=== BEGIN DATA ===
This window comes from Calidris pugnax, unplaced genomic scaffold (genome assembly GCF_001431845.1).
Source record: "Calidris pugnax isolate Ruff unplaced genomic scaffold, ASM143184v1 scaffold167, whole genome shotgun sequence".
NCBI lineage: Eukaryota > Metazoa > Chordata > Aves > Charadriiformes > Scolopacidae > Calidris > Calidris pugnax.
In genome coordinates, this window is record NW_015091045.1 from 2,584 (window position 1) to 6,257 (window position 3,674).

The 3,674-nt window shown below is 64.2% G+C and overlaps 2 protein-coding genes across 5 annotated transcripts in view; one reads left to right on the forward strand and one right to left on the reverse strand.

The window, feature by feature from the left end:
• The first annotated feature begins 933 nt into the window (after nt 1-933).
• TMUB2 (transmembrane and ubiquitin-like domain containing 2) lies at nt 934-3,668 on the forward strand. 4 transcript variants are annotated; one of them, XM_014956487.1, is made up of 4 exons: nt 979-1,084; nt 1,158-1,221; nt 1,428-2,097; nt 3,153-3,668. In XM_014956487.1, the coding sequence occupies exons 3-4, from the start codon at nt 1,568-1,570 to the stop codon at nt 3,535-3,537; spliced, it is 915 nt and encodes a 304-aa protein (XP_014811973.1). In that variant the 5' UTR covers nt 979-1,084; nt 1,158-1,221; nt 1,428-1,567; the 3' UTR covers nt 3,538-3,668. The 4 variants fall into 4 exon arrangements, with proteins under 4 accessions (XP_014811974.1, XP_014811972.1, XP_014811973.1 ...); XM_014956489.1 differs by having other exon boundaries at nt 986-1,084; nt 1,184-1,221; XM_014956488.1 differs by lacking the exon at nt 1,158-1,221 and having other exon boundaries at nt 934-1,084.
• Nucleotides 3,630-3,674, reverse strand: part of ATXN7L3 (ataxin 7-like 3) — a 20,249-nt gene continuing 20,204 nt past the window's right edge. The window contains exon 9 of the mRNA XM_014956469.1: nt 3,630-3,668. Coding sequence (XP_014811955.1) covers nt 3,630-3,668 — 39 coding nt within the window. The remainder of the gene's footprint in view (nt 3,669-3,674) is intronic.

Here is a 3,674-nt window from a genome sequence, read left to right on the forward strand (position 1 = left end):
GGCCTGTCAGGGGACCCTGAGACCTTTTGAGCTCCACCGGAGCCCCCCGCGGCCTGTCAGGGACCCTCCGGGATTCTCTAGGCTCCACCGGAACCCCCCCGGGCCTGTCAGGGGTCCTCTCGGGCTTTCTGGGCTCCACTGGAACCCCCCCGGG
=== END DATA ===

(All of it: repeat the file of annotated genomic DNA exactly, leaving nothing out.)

This window comes from Calidris pugnax, unplaced genomic scaffold (genome assembly GCF_001431845.1).
Source record: "Calidris pugnax isolate Ruff unplaced genomic scaffold, ASM143184v1 scaffold167, whole genome shotgun sequence".
NCBI lineage: Eukaryota > Metazoa > Chordata > Aves > Charadriiformes > Scolopacidae > Calidris > Calidris pugnax.
In genome coordinates, this window is record NW_015091045.1 from 2,584 (window position 1) to 6,257 (window position 3,674).

The 3,674-nt window shown below is 64.2% G+C and overlaps 2 protein-coding genes across 5 annotated transcripts in view; one reads left to right on the forward strand and one right to left on the reverse strand.

The window, feature by feature from the left end:
• The first annotated feature begins 933 nt into the window (after nt 1-933).
• TMUB2 (transmembrane and ubiquitin-like domain containing 2) lies at nt 934-3,668 on the forward strand. 4 transcript variants are annotated; one of them, XM_014956487.1, is made up of 4 exons: nt 979-1,084; nt 1,158-1,221; nt 1,428-2,097; nt 3,153-3,668. In XM_014956487.1, the coding sequence occupies exons 3-4, from the start codon at nt 1,568-1,570 to the stop codon at nt 3,535-3,537; spliced, it is 915 nt and encodes a 304-aa protein (XP_014811973.1). In that variant the 5' UTR covers nt 979-1,084; nt 1,158-1,221; nt 1,428-1,567; the 3' UTR covers nt 3,538-3,668. The 4 variants fall into 4 exon arrangements, with proteins under 4 accessions (XP_014811974.1, XP_014811972.1, XP_014811973.1 ...); XM_014956489.1 differs by having other exon boundaries at nt 986-1,084; nt 1,184-1,221; XM_014956488.1 differs by lacking the exon at nt 1,158-1,221 and having other exon boundaries at nt 934-1,084.
• Nucleotides 3,630-3,674, reverse strand: part of ATXN7L3 (ataxin 7-like 3) — a 20,249-nt gene continuing 20,204 nt past the window's right edge. The window contains exon 9 of the mRNA XM_014956469.1: nt 3,630-3,668. Coding sequence (XP_014811955.1) covers nt 3,630-3,668 — 39 coding nt within the window. The remainder of the gene's footprint in view (nt 3,669-3,674) is intronic.

Here is a 3,674-nt window from a genome sequence, read left to right on the forward strand (position 1 = left end):
GGCCTGTCAGGGGACCCTGAGACCTTTTGAGCTCCACCGGAGCCCCCCGCGGCCTGTCAGGGACCCTCCGGGATTCTCTAGGCTCCACCGGAACCCCCCCGGGCCTGTCAGGGGTCCTCTCGGGCTTTCTGGGCTCCACTGGAACCCCCCCGGG